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Too Many Blood Vessels—Or Too Few

Some 60 diseases are linked to the excessive or restricted formation of blood vessels. Here is a sampling of research, at various stages, into flipping the angiogenesis switch on or off.

By Anita Slomski // Spring 2006
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Some 60 diseases are linked to the excessive or restricted formation of blood vessels. Here is a sampling of research, at various stages, into flipping the angiogenesis switch on or off.

DISEASE/CONDITION

ROLE OF PRO/ANTIANGIOGENESIS THERAPY

TREATMENT STATUS

Cancer Attempts to block essential growth factors that many cancers need to establish the blood supplies that allow them to grow and proliferate. Approved drugs include Avastin, for colorectal cancer; Endostar (in China) for lung cancer; Iressa, for lung cancer; Velcade, for multiple myeloma; Sorafenib, for kidney cancer.
Wet macular degeneration Halts development of abnormal blood vessels that leak blood and fluid into the eye, causing scarring and loss of vision. Macugen is approved to treat macular degeneration; Lucentis, pending approval; Avastin, being used "off label."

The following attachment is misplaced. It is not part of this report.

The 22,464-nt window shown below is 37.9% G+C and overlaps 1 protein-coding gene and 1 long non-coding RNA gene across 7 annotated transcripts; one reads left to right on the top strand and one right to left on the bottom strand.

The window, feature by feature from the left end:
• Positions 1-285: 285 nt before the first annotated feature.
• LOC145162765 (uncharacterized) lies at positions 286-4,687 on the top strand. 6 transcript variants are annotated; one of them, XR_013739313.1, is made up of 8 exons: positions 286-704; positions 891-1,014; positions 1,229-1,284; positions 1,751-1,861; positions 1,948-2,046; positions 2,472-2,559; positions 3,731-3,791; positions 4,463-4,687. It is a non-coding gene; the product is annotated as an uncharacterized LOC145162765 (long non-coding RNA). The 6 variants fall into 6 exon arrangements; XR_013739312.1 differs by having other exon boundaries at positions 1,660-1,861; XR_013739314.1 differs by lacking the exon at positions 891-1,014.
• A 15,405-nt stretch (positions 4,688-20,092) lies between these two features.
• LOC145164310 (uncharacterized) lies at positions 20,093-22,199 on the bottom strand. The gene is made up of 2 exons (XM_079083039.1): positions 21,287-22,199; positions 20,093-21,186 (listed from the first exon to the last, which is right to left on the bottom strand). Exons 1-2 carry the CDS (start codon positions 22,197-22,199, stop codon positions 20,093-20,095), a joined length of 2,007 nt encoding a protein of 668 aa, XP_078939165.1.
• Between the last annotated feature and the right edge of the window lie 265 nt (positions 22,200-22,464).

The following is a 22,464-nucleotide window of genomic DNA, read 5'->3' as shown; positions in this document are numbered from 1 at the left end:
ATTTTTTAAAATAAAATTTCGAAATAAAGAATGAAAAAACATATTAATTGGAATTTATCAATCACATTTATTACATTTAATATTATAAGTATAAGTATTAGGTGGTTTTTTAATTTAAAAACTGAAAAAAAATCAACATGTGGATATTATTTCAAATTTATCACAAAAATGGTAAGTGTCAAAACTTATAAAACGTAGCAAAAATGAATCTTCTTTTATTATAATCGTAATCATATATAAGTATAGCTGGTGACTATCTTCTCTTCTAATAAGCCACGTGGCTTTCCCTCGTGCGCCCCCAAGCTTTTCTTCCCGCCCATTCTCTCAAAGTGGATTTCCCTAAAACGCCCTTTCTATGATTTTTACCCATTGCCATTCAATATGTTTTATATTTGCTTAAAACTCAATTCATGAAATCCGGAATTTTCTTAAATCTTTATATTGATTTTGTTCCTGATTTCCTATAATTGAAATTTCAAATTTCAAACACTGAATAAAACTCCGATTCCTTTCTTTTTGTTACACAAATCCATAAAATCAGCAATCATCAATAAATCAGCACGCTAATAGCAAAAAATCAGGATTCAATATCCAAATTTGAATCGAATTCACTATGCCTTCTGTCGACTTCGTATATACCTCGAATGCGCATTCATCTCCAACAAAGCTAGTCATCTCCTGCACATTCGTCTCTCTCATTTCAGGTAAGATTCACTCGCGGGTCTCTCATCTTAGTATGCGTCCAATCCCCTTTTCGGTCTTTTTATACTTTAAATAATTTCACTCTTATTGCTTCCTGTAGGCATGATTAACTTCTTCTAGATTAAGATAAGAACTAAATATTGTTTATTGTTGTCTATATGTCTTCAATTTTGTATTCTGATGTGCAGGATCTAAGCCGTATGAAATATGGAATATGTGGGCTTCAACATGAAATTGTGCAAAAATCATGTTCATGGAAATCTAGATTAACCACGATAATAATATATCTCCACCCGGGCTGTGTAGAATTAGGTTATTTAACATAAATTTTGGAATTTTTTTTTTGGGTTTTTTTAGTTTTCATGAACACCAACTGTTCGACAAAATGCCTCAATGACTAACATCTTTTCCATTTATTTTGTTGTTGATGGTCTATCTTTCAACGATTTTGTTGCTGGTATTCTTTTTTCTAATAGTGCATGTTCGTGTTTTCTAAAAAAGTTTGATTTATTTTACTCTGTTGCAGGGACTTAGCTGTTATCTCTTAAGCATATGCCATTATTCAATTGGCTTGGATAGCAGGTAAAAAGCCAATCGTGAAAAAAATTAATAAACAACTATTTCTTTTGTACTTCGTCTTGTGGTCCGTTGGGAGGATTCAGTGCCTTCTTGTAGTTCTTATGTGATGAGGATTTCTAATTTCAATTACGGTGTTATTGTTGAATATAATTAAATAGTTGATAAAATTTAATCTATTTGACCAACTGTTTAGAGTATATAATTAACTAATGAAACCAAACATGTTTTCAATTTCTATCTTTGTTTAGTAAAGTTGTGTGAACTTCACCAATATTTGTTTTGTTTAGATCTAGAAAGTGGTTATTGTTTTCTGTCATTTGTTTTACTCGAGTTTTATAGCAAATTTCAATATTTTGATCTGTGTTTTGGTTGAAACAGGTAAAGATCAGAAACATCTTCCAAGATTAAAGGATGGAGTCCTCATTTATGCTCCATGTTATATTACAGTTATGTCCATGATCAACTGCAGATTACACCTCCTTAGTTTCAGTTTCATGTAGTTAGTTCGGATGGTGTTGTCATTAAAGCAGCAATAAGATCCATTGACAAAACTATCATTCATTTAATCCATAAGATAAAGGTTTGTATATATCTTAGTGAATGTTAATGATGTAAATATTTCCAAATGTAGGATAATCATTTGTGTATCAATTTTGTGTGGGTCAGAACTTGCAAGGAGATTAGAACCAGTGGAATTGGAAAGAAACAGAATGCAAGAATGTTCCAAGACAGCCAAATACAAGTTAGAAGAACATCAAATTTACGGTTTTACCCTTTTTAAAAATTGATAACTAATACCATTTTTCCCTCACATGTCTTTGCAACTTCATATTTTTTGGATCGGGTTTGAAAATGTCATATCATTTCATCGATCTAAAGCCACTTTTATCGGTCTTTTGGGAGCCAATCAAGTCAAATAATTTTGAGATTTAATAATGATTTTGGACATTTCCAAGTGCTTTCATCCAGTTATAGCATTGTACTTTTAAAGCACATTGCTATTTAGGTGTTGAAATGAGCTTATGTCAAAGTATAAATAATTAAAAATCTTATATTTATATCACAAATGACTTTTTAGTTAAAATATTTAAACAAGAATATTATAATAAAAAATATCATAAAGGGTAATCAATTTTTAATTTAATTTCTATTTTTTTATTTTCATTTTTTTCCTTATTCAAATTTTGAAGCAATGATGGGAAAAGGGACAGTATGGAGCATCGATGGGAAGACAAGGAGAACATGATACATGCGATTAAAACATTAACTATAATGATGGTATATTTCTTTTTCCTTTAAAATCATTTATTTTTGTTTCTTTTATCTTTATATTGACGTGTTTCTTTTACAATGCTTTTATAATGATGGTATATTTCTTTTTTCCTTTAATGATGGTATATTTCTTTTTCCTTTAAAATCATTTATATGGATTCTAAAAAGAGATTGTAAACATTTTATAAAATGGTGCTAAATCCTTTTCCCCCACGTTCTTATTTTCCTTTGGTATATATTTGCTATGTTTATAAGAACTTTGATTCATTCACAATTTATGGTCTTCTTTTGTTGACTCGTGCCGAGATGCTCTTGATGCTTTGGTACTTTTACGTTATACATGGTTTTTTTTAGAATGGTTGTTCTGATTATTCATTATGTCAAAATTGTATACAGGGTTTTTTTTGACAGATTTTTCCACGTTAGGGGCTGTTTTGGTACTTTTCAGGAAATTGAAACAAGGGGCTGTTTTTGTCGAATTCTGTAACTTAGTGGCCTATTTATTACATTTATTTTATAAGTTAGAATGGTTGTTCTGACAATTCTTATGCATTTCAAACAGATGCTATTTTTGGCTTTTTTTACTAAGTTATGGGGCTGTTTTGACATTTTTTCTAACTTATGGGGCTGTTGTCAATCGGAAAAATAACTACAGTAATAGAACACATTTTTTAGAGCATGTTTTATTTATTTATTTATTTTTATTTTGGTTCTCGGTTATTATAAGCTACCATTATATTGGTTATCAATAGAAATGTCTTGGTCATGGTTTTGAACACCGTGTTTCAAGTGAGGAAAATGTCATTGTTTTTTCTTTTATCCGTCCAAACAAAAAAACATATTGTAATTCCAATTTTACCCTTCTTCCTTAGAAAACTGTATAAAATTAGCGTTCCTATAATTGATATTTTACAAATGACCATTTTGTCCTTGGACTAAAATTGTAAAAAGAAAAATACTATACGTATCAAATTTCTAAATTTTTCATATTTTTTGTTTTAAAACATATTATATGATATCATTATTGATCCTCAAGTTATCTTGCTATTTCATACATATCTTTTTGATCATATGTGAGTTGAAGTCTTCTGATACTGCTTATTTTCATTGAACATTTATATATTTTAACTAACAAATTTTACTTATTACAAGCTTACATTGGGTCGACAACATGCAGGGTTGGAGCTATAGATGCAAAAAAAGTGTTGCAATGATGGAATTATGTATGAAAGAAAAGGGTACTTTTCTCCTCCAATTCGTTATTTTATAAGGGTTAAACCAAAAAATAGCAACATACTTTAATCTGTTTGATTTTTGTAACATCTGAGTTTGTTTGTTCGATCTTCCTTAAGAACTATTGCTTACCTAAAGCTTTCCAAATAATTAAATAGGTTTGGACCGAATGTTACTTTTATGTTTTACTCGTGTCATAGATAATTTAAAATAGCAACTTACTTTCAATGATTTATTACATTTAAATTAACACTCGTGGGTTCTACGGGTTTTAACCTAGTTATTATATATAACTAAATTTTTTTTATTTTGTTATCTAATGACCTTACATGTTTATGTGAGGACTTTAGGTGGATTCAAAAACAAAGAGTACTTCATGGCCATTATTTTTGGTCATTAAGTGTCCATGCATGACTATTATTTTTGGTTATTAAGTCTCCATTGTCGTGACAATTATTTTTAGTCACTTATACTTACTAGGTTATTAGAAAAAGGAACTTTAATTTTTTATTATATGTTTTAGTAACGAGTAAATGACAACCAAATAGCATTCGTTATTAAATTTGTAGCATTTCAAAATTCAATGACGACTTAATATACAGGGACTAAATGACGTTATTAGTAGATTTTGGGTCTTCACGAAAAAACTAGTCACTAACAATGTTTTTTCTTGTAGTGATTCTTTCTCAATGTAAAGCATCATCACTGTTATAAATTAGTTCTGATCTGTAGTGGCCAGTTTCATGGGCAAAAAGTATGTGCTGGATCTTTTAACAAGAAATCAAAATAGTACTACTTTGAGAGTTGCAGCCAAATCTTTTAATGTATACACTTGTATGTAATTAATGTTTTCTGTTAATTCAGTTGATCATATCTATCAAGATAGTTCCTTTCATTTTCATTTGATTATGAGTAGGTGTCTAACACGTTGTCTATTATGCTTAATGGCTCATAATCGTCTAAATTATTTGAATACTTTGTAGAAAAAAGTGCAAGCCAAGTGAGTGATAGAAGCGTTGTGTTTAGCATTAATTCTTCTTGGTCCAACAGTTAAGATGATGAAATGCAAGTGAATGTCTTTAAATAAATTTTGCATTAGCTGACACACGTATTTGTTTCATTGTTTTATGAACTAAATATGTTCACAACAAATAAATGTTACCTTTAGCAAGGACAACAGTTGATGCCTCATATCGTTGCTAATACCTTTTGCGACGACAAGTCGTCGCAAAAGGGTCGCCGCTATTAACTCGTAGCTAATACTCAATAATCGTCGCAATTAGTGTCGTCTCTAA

Diabetic retinopathy Could decrease excess growth and restore normal permeability of weak capillaries in danger of rupturing or depositing damaging proteins in the retina. Eventually, Macugen and Lucentis may be tested for treatment of diabetic retinopathy.
Psoriasis Could slow the growth of blood vessels that appear to exacerbate the excessive production of scaly skin, which characterizes psoriasis, and other diseases that involve chronic inflammation. Both MEDI-522 and Curcuminoids C3 Complex, derived from turmeric, are in Phase II trials to inhibit blood vessel formation.
Coronary artery disease and peripheral arterial disease Stimulates collateral blood vessel growth to feed oxygen-starved tissue, the result of coronary arteries narrowed by plaque. In early-stage coronary disease, antiangiogenic therapy might even help prevent plaque growth. In lab studies, endostatin has blocked 85% of atherosclerotic plaque in mice.
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Turning Off Cancer

Cancer

A “new” approach, 40 years in the making, attempts to keep blood vessels from feeding tumors. It’s starting to work.

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